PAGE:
What were the most crucial social and cultural practices that West Indian workers in Central America drew upon to maintain their identity?
The fruit companies developed company towns with housing for their workers. In Honduras, communities such as Barrio Ingles in La Ceiba and Watertank in Tela were designed to accommodate West Indians. In these communities, there were schools modeled on the British system, Protestant churches, and gathering halls for social functions. The companies also sponsored cricket (and later baseball) leagues and other sporting events. West Indians used all of these outlets as means to reinforce their distinct identity as Caribbean subjects of the British Empire. Some West Indians also sent their children back to the Caribbean or to nearby British Honduras (Belize) for education after primary school in order to have them live in the British Caribbean. One thing that stands out in some of the oral histories collected in Honduras is that during the school year, West Indian children began each morning with singing “God Save the King/Queen.” They also learned the geography of the British Empire. In looking back on their experiences, many West Indians in Honduras who grew up in the company towns felt more connected to London, Canada, or even the United States than they did to the rest of Honduras. In terms of the mentality of many West Indians along the Caribbean coast, London was much closer than the Honduran capital city of Tegucigalpa.
“The UFCo ensured that its leadership remained white while bringing in intermediary groups, such as West Indians, that served as a buffer between management and manual labor.”
Could you give us a sense of the relationships between black West Indians and non-West Indians of African descent in the banana-growing regions of Central America?
The relationships between the two groups were not overwhelmingly positive. There are always exceptions, but most West Indians viewed non-West Indians as outsiders and their culture as inferior. This was especially the case with the Garifuna population. West Indians adopted similar local narratives about the Garifuna as a “savage and inferior” culture. The Garifuna were black and indigenous, Spanish-speaking, practitioners of Catholicism and/or traditional spiritual beliefs, and lived largely in coastal villages in what was deemed “primitive” conditions. West Indians were of African descent, but saw themselves as British, Christian, and “civilized.” I would argue that being West Indian or British superseded racial identity. Organizations such as Marcus Garvey’s Universal Negro Improvement Association (UNIA) had a very difficult time establishing a foothold in places like Honduras. West Indian dependence on the fruit companies and their over-association with a British identity made organizing around blackness difficult. Of course, West Indians were aware that they were of African descent, but their cultural and national origins were most important. Unfortunately, this often meant that West Indians were not often aligned with African-descent populations, or other workers in general.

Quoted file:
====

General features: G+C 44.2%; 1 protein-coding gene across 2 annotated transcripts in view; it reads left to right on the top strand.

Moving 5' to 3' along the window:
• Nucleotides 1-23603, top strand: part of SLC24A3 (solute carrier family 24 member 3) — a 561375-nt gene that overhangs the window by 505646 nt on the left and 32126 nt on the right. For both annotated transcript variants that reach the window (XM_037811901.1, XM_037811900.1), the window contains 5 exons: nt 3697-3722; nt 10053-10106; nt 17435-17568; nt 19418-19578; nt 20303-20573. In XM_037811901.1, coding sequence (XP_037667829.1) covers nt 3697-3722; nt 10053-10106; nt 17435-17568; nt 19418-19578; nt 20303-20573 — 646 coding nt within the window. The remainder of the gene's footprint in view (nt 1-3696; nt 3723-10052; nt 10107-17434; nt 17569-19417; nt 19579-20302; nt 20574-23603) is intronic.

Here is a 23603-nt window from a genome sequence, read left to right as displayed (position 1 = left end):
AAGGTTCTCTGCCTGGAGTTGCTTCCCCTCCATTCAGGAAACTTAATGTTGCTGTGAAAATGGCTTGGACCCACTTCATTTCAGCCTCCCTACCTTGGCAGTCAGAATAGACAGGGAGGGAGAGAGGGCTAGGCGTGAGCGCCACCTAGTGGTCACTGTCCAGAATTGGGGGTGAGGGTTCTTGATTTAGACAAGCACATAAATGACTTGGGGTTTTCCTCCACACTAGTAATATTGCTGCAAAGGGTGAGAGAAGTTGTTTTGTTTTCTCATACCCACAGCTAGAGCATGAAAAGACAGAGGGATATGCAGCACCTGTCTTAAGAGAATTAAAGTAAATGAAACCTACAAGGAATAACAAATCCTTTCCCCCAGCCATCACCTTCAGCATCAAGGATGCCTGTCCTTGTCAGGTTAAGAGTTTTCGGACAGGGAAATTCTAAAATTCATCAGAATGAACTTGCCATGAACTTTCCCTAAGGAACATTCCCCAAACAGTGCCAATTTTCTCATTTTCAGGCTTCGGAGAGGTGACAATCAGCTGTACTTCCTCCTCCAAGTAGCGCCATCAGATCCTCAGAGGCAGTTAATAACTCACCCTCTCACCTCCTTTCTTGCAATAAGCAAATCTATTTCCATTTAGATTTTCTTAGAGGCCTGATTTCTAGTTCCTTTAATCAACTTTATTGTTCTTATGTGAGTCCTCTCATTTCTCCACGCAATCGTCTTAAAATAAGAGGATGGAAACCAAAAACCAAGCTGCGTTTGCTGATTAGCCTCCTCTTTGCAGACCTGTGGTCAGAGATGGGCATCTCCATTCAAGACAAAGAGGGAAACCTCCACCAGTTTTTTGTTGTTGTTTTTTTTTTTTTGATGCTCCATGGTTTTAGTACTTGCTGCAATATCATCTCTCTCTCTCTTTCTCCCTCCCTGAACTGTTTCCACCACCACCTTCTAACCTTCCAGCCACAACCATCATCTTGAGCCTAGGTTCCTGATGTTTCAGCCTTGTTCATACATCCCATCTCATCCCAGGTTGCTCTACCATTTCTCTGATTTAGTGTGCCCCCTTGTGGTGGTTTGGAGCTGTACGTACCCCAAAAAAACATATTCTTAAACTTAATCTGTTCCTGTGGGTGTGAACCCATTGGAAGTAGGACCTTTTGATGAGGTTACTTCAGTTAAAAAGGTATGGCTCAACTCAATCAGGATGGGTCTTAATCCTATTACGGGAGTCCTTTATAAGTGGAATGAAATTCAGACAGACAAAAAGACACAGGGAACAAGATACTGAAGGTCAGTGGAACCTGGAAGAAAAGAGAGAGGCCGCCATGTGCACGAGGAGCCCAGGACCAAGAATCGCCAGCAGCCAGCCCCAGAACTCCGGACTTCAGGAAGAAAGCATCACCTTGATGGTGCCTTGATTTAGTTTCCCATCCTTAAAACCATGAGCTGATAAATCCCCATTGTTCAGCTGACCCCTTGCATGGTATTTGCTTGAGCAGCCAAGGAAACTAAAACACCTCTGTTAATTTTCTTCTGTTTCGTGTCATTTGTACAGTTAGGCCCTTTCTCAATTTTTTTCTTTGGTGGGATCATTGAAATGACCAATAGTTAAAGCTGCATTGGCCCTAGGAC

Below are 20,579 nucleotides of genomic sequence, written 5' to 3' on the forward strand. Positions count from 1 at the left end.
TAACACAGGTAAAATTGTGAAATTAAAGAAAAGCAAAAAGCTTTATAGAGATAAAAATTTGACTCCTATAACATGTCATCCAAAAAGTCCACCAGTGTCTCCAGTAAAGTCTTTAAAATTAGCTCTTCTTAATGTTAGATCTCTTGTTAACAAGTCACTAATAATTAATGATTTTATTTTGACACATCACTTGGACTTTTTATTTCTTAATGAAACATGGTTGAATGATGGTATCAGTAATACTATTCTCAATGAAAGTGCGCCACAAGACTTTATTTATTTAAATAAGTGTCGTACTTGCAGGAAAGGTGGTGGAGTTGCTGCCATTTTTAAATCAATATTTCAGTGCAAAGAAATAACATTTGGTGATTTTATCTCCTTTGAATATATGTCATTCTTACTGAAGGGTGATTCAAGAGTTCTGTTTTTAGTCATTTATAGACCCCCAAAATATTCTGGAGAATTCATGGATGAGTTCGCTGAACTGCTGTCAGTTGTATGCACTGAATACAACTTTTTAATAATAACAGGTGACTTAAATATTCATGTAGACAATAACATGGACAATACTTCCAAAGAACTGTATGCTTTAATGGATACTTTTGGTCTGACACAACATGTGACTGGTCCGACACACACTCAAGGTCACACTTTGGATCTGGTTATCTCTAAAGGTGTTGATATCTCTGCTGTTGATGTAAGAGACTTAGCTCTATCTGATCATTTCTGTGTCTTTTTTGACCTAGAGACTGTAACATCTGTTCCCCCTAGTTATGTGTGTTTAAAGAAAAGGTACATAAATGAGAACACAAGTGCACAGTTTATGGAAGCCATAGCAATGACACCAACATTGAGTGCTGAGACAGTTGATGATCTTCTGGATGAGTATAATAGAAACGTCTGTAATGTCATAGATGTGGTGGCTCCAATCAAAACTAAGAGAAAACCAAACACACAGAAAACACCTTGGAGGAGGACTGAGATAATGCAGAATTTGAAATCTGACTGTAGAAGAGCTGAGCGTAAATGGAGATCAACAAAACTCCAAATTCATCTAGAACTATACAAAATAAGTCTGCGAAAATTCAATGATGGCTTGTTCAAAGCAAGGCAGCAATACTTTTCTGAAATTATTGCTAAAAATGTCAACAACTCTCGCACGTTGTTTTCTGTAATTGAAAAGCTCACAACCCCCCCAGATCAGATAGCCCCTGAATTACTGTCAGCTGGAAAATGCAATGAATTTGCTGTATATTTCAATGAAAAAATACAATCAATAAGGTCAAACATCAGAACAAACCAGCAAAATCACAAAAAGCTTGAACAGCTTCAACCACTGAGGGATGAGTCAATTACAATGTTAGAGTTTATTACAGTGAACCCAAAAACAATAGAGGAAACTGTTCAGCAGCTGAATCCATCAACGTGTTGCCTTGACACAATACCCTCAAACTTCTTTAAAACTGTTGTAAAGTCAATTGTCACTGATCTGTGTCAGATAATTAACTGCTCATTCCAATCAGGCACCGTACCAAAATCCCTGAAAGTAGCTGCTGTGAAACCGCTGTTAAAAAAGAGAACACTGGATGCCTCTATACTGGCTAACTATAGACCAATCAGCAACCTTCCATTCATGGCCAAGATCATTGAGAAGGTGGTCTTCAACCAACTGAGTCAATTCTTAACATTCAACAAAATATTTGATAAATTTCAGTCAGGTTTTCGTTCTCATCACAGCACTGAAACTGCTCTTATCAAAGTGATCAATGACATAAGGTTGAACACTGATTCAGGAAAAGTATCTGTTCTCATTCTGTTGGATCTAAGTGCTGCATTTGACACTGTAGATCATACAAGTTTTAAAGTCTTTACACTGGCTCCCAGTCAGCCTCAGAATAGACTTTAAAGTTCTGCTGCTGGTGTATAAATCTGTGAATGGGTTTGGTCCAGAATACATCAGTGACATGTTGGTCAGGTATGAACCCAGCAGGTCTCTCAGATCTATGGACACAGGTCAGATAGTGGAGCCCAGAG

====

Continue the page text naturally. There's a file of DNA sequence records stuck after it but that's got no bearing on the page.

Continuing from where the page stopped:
How did the United Fruit Company use race and ethnicity as an instrument to maximize profits?
I think it is difficult to point to a specific UFCo policy or action that the company used race and ethnicity in a calculated way to maximize profits. By designing a labor force that placed most of the local population in unskilled, lower-paying positions, using West Indians as middlemen (making them targets of local worker discord), and maintaining white Americans or Latin American elites in upper-level positions of power, the UFCo in many ways employed a business model that predated its founding. Many models of European colonialism, particularly in Africa and Asia, employed similar tactics, in which racial and ethnic discord were used to create a class of people that managed or governed subject populations as proxies for empire. The UFCo ensured that its leadership remained white while bringing in intermediary groups, such as West Indians, that served as a buffer between management and manual labor. However, I do think that UFCo was able to maximize profits by buying influence with local governments and ensuring that economic policy and legislation in the various countries in which they operated benefitted UFCo.
The UFCo did not pay taxes. Because the UFCo owned the plantations, railroads, shipping lines, and other transportation infrastructure to move their products, almost all of the profits from their Latin American operations were going back to headquarters in the United States. The company towns were built largely based on plans by U.S.-based designers. All of the food, clothing, entertainment, and leisure items purchased by workers in the banana enclaves were produced in the United States, arrived on UFCo steamers, and were sold in UFCo-supplied and -operated stores. If anything, the UFCo was good at practicing welfare capitalism in its enclaves. However, very little of the profits ended up in local hands.